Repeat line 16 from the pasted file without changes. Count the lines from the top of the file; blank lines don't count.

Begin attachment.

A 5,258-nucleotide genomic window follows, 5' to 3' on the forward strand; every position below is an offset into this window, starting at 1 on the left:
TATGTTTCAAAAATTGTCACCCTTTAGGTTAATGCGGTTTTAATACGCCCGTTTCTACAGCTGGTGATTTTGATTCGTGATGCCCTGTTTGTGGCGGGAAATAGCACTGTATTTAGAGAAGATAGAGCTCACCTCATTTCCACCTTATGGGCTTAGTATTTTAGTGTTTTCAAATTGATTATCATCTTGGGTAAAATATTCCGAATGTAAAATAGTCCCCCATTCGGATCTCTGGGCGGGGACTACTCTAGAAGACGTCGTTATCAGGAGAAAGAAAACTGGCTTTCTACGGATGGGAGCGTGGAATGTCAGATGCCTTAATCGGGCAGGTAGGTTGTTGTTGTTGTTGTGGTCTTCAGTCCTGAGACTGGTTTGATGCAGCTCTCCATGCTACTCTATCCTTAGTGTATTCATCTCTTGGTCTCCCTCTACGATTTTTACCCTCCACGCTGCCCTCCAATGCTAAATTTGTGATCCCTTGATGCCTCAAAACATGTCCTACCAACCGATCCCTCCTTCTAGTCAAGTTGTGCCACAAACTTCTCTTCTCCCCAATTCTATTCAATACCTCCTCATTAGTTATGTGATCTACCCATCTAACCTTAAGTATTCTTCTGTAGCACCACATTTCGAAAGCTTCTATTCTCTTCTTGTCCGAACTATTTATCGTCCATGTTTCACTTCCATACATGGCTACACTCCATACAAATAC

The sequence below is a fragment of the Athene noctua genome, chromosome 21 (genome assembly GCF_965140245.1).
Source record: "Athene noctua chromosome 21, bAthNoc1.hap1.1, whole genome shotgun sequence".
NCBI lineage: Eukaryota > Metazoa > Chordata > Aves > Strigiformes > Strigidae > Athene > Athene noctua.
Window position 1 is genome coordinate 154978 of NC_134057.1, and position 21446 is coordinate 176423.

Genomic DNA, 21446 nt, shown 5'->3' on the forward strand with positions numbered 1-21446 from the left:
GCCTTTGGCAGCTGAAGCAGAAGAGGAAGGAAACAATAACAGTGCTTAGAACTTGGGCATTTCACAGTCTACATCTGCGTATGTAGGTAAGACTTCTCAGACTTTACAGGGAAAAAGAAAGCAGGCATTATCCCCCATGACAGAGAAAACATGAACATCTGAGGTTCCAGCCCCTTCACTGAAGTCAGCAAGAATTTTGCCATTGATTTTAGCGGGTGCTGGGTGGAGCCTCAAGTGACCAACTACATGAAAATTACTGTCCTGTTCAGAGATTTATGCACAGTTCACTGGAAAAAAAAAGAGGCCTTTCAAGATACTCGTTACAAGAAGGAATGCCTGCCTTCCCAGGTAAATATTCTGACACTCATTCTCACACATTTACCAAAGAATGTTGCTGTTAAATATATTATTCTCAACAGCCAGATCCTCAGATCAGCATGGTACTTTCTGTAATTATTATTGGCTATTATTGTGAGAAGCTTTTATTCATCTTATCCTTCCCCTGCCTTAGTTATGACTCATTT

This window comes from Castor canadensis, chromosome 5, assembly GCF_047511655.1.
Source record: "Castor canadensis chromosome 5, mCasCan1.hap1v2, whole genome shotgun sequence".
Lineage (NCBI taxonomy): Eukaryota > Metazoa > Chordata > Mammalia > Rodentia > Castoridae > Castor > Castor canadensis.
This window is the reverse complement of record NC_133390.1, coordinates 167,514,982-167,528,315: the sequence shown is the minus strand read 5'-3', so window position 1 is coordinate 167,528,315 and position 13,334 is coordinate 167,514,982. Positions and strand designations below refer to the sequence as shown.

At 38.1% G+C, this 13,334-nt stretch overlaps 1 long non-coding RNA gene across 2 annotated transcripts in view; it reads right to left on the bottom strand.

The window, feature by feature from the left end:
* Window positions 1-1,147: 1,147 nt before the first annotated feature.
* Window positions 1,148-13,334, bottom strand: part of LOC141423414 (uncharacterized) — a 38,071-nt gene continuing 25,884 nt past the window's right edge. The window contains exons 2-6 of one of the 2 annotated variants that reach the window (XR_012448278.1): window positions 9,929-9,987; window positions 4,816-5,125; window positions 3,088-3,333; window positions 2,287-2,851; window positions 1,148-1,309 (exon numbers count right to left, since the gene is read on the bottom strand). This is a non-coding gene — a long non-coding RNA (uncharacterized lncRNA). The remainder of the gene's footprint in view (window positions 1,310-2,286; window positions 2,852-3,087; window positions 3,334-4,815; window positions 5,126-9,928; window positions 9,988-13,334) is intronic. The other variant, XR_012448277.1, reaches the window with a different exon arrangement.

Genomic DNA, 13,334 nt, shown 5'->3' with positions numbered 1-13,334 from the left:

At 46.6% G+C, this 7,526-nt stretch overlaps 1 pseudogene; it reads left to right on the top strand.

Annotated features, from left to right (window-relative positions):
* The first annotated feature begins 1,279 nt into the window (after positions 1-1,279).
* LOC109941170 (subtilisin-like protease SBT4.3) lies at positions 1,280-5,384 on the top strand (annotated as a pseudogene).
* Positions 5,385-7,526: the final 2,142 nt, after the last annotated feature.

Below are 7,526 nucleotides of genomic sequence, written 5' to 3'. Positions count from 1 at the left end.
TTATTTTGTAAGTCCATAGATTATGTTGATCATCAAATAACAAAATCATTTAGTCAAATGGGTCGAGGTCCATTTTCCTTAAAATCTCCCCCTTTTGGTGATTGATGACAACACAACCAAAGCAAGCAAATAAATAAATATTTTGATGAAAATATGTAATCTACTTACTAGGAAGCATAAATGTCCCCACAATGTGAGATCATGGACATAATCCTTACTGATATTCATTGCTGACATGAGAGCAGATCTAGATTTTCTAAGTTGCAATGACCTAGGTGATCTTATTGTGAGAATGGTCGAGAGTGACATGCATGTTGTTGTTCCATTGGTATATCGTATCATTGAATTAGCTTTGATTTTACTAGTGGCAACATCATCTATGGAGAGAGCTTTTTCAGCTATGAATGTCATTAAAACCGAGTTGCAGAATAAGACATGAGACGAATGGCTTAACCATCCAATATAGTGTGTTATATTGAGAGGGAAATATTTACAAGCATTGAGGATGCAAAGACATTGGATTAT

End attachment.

* Window positions 1,148-13,334, bottom strand: part of LOC141423414 (uncharacterized) — a 38,071-nt gene continuing 25,884 nt past the window's right edge. The window contains exons 2-6 of one of the 2 annotated variants that reach the window (XR_012448278.1): window positions 9,929-9,987; window positions 4,816-5,125; window positions 3,088-3,333; window positions 2,287-2,851; window positions 1,148-1,309 (exon numbers count right to left, since the gene is read on the bottom strand). This is a non-coding gene — a long non-coding RNA (uncharacterized lncRNA). The remainder of the gene's footprint in view (window positions 1,310-2,286; window positions 2,852-3,087; window positions 3,334-4,815; window positions 5,126-9,928; window positions 9,988-13,334) is intronic. The other variant, XR_012448277.1, reaches the window with a different exon arrangement.